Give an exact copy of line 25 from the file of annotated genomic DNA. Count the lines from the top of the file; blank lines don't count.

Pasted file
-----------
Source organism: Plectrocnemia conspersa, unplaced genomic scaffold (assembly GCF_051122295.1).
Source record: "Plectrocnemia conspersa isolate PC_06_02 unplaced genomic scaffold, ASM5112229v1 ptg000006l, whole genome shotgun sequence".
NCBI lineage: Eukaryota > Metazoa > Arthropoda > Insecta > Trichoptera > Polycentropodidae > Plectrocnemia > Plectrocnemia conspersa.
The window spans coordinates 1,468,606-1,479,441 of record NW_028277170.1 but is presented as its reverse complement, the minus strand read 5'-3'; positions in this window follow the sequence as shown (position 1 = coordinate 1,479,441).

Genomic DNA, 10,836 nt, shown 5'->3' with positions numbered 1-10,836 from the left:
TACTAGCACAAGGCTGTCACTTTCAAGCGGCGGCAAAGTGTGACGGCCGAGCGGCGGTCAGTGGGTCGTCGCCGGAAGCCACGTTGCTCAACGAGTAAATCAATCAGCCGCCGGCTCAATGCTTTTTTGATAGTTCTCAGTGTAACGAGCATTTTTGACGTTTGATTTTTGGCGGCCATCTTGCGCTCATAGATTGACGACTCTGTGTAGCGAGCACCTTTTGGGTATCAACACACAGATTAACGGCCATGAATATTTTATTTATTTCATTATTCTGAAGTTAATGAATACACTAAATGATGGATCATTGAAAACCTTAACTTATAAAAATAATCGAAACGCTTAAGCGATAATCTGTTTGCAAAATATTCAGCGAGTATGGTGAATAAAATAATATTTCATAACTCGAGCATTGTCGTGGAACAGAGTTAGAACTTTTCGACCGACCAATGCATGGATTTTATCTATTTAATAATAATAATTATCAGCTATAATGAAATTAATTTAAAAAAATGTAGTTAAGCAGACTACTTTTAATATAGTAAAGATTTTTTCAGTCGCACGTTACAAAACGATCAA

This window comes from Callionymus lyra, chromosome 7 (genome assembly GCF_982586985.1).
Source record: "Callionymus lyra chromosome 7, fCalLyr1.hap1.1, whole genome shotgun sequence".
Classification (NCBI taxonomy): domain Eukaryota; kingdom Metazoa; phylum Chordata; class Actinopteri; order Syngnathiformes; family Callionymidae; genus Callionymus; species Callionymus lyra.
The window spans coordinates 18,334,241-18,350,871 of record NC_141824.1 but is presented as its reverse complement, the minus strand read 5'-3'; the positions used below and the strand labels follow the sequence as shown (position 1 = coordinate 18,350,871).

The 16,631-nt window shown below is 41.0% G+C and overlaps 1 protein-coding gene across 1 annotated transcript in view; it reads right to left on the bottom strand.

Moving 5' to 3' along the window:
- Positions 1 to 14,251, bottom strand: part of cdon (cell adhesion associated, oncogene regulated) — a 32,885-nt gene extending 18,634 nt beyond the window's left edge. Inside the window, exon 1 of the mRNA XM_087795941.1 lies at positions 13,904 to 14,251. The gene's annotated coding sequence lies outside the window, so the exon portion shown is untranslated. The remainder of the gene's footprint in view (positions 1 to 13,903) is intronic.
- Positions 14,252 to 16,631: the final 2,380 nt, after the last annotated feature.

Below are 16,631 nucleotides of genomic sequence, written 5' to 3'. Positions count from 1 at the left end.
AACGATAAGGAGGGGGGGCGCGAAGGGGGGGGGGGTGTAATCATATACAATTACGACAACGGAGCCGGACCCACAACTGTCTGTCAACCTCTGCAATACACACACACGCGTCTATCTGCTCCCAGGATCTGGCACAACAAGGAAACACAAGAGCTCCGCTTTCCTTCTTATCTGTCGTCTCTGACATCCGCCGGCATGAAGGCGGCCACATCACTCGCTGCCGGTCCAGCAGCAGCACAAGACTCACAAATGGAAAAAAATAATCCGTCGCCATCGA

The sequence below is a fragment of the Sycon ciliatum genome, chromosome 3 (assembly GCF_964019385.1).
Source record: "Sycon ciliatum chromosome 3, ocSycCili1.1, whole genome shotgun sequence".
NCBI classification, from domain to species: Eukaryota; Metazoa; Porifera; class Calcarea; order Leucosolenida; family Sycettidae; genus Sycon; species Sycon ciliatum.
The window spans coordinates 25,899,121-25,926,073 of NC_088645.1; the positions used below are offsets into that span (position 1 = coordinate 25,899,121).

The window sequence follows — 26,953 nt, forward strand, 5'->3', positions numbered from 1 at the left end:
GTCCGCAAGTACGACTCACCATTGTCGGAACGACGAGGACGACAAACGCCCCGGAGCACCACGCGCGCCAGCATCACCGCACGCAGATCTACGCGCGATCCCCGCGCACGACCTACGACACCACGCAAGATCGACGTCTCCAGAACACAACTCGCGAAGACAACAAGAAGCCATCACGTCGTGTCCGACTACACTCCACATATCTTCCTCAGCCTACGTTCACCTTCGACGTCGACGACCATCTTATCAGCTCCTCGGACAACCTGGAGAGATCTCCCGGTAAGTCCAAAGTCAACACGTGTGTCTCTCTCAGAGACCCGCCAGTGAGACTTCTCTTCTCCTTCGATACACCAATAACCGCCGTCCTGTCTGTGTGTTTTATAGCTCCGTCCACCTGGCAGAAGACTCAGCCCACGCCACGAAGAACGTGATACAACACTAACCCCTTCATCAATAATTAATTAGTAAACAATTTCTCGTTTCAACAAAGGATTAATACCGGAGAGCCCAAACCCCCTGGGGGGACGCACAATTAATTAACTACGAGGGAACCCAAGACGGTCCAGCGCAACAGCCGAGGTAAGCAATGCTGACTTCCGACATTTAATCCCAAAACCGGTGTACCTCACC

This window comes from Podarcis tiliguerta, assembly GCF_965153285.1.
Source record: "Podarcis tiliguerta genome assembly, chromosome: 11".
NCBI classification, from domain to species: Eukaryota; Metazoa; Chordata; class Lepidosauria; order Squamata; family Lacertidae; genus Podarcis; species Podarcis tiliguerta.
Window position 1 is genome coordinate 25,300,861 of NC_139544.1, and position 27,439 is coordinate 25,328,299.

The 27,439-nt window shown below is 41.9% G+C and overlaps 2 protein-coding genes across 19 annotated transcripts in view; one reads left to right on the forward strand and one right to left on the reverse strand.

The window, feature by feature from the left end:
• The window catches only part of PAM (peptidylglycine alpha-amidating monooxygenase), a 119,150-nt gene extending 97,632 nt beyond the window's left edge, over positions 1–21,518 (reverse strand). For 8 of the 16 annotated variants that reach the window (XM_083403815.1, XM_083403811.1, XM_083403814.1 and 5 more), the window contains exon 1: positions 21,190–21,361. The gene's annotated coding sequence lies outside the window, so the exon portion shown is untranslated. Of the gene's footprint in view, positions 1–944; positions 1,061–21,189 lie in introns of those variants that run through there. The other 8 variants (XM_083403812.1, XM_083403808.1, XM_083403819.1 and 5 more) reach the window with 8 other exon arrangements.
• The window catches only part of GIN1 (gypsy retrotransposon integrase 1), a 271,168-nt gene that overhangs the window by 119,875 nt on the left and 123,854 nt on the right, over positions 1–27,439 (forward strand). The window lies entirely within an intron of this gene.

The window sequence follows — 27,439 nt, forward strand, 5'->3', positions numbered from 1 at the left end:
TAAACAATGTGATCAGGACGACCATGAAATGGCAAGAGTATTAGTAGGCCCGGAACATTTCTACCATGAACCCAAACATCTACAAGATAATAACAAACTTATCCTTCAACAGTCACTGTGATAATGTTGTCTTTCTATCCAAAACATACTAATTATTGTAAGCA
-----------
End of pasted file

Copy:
NCBI classification, from domain to species: Eukaryota; Metazoa; Chordata; class Lepidosauria; order Squamata; family Lacertidae; genus Podarcis; species Podarcis tiliguerta.